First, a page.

China's industrial output growth hit its slowest pace in more than two years in November and inflation tumbled as economic conditions deteriorated, raising expectations Beijing will ease monetary policy again.
A batch of November data largely showed that growth in the world's second-largest economy was slowing down further as it feels the chill of the euro zone debt crisis, although retail sales were stronger than expected.
The risks (of a hard landing) are clearly there, said Stephen Green, an economist with Standard Chartered Bank in Hong Kong. We've already seen policy beginning to turn so obviously that's encouraging.
China's annual inflation rate tumbled in November to 4.2 percent, the lowest level since September 2010 and slightly below expectations. It was the first time since February that inflation had fallen below 5 percent.
Inflation has dropped rapidly since a three-year high of 6.5 percent in July, allowing Beijing to shift its policy stance towards offering support for the economy, especially as it is now closer to the full-year government target for 2011 of 4 percent.
The data showed that industrial output growth slowed to 12.4 percent in November, below expectations for 12.8 percent and its weakest pace since August 2009, Reuters data shows.
The weakness was flagged by the official purchasing managers' index (PMI), which showed factory activity in November shrank from October.
Retail sales in November rose 17.3 percent from a year earlier, slightly outpacing October's 17.2 percent and confounding economists, who had expected a slowdown to 16.9 percent.
Indeed, an HSBC PMI on services had indicated growth in the sector slowed down in November from October.
China's economic growth has slowed down for three consecutive quarters and economists widely expect full-year growth in 2012 to be below 9 percent for the first time since 2001 as the economy feels the impact of the euro-zone debt crisis and weakening demand from American buyers.
Chinese planners have focused on keeping monetary policy tight for most of this year as inflation ran well above the government's target, even as evidence grew that the real economy -- especially private businesses that create most new jobs -- was being starved of credit at affordable rates.
But moderating price pressures, as well as easing money supply pressure, allowed the People's Bank of China on the last day of November to announce a cut in the ratio of reserves banks must hold, a clear signal of a policy shift after a two-year tightening campaign.
It was the first RRR cut in three years and came into effect on December 5, releasing between 350 billion yuan and 400 billion yuan ($55 billion to $63 billion) into the banking system.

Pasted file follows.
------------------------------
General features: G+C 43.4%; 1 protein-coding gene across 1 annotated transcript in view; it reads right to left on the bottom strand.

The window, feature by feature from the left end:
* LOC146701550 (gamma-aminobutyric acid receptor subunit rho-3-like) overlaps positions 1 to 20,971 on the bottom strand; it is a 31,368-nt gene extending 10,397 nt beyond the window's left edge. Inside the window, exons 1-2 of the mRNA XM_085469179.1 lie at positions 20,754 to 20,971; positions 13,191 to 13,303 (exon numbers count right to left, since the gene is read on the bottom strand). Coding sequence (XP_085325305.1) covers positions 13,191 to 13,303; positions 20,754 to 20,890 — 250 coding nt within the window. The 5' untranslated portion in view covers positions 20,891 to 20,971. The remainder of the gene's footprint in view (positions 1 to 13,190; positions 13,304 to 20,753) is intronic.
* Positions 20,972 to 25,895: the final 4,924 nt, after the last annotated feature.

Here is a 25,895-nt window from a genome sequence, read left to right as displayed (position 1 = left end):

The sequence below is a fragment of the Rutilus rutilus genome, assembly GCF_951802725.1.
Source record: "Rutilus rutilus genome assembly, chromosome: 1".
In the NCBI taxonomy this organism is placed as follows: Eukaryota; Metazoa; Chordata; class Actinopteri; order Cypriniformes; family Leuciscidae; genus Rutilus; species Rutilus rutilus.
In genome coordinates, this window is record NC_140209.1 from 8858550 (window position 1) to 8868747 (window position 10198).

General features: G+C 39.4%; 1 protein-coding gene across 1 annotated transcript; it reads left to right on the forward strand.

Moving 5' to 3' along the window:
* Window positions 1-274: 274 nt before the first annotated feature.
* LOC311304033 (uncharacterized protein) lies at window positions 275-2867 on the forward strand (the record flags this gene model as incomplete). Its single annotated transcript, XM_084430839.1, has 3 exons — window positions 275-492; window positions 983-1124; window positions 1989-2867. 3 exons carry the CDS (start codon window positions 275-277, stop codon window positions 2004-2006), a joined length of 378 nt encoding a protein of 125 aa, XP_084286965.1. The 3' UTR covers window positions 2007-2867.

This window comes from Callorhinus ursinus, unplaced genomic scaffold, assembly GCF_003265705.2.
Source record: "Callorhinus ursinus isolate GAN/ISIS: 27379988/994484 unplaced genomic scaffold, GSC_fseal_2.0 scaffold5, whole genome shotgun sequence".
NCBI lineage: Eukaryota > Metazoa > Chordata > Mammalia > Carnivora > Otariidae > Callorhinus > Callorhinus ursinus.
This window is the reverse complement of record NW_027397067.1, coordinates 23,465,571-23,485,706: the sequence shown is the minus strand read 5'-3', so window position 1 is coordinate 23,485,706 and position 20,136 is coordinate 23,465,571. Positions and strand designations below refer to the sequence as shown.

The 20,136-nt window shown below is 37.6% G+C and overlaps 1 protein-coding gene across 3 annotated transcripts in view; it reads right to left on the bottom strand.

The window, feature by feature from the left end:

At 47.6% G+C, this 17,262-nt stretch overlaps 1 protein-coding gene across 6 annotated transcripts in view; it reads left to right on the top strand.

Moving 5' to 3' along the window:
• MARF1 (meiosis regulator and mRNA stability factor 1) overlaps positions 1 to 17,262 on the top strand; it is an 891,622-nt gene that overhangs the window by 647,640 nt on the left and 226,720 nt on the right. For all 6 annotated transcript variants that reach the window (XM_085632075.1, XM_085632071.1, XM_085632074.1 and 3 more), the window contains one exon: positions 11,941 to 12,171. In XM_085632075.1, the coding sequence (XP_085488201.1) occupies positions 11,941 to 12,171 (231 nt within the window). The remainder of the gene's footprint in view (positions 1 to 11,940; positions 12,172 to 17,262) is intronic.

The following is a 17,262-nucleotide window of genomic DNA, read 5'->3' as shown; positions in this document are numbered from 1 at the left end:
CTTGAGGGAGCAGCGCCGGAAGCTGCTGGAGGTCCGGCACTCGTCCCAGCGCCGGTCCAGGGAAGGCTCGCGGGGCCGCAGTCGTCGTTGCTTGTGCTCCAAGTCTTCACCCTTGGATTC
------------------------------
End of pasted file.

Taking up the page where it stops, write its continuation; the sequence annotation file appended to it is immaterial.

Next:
With inflation falling and data suggesting economic growth is still slowing down, most analysts expect the central bank to cut bank reserves again in January. ANZ suggests another cut could happen as soon as this month.
But inflation will help determine how much room the central bank has to keep cutting reserve rates and unleash up to 16 trillion yuan tied up in the banking system.
China's government -- which ultimately sets monetary policy -- is constrained by inflation as rising prices have a history of spurring social unrest. A big injection of cash could easily reignite sharp price rises.
So with average inflation this year running at 5.5 percent, any policy loosening will be measured, analysts said.
It's clear now that China's inflation is easing, and the process of easing is faster than expected, Wang Guobing, an economist with Northeast Securities in Shanghai said. But it's still too early to say that China will turn to a full and complete policy relaxation, he said.
The government still has to seek a balance between growth and inflation control, Wang added.
So Beijing will hold back from cutting interest rates for now, economists argue. Most suggest rates will stay on hold until the second quarter of 2012.
Interest rates remain the big ticket item that markets are eyeing, but given that inflation remains lodged above deposit rates, we feel the likelihood of movement is low at present, Alistair Thornton, an economist at IHS Global Insight in Beijing, said after the inflation data was released earlier.
(Additional reporting by Beijing economics team; Editing by Neil Fullick)